The Adventure of the Sussex Vampire
Arthur Conan DoyleThis text is provided to you “as-is” without any warranty. No warranties of any kind, expressed or implied, are made to you as to the text or any medium it may be on, including but not limited to warranties of merchantablity or ﬁtness for a particular purpose. This text was formatted from various free ASCII and HTML variants. See http://sherlock-holm.es for an electronic form of this text and additional information about it.
This text comes from the collection’s version 2.5.The Adventure of the Sussex Vampire ❍
olmes had read carefully a note which
the last post had brought him. Then,
with the dry chuckle which was his
nearest approach to a laugh, he tossed
it over to me.
“For a mixture of the modern and the mediaeval, of the practical and of the wildly fanciful, I think this is surely the limit,” said he. “What do
you make of it, Watson?”
I read as follows:
46, Old Jewry,
Our client, Mr. Robert Ferguson, of
Ferguson and Muirhead, tea brokers,
of Mincing Lane, has made some inquiry from us in a communication of even date concerning vampires. As
our ﬁrm specializes entirely upon the
assessment of machinery the matter
hardly comes within our purview, and
we have therefore recommended Mr.
Ferguson to call upon you and lay the
matter before you. We have not forgotten your successful action in the case of Matilda Briggs.
We are, sir,
Morrison, Morrison, and Dodd.
per E. J. C.
“Matilda Briggs was not the name of a young
woman, Watson,” said Holmes in a reminiscent
voice. “It was a ship which is associated with the
giant rat of Sumatra, a story for which the world
is not yet prepared. But what do we know about
vampires? Does it come within our purview either? Anything is better than stagnation, but really we seem to have been switched on to a Grimms’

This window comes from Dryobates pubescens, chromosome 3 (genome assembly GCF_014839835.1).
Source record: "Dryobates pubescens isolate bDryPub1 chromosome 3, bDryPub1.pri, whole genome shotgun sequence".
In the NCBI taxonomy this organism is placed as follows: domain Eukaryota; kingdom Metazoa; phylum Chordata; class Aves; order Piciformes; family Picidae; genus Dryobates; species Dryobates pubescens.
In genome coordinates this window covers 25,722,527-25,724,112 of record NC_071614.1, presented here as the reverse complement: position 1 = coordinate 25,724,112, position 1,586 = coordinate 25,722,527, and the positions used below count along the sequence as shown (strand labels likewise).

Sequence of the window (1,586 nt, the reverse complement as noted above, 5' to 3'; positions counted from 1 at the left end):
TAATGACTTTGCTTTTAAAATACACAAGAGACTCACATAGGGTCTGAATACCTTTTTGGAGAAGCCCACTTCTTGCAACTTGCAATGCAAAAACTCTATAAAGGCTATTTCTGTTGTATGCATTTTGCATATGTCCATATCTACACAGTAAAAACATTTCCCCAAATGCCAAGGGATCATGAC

fairy tale. Make a long arm, Watson, and see what
V has to say.”
I leaned back and took down the great index
volume to which he referred. Holmes balanced it
on his knee, and his eyes moved slowly and lovingly over the record of old cases, mixed with the accumulated information of a lifetime.
“Voyage of the Gloria Scott,” he read. “That was
a bad business. I have some recollection that you
made a record of it, Watson, though I was unable
to congratulate you upon the result. Victor Lynch,
the forger. Venomous lizard or gila. Remarkable
case, that! Vittoria, the circus belle. Vanderbilt and
the Yeggman. Vipers. Vigor, the Hammersmith
wonder. Hullo! Hullo! Good old index. You can’t
beat it. Listen to this, Watson. Vampirism in Hungary. And again, Vampires in Transylvania.” He turned over the pages with eagerness, but after a
short intent perusal he threw down the great book
with a snarl of disappointment.
“Rubbish, Watson, rubbish! What have we to
do with walking corpses who can only be held in
their grave by stakes driven through their hearts?
It’s pure lunacy.”
“But surely,” said I, “the vampire was not necessarily a dead man? A living person might have the habit. I have read, for example, of the old sucking the blood of the young in order to retain their youth.”
“You are right, Watson. It mentions the legend
in one of these references. But are we to give serious attention to such things? This agency stands ﬂat-footed upon the ground, and there it must remain. The world is big enough for us. No ghosts need apply. I fear that we cannot take Mr. Robert
Ferguson very seriously. Possibly this note may be
from him and may throw some light upon what is
He took up a second letter which had lain unnoticed upon the table while he had been absorbed with the ﬁrst. This he began to read with a smile of
amusement upon his face which gradually faded
away into an expression of intense interest and
concentration. When he had ﬁnished he sat for
some little time lost in thought with the letter dangling from his ﬁngers. Finally,...
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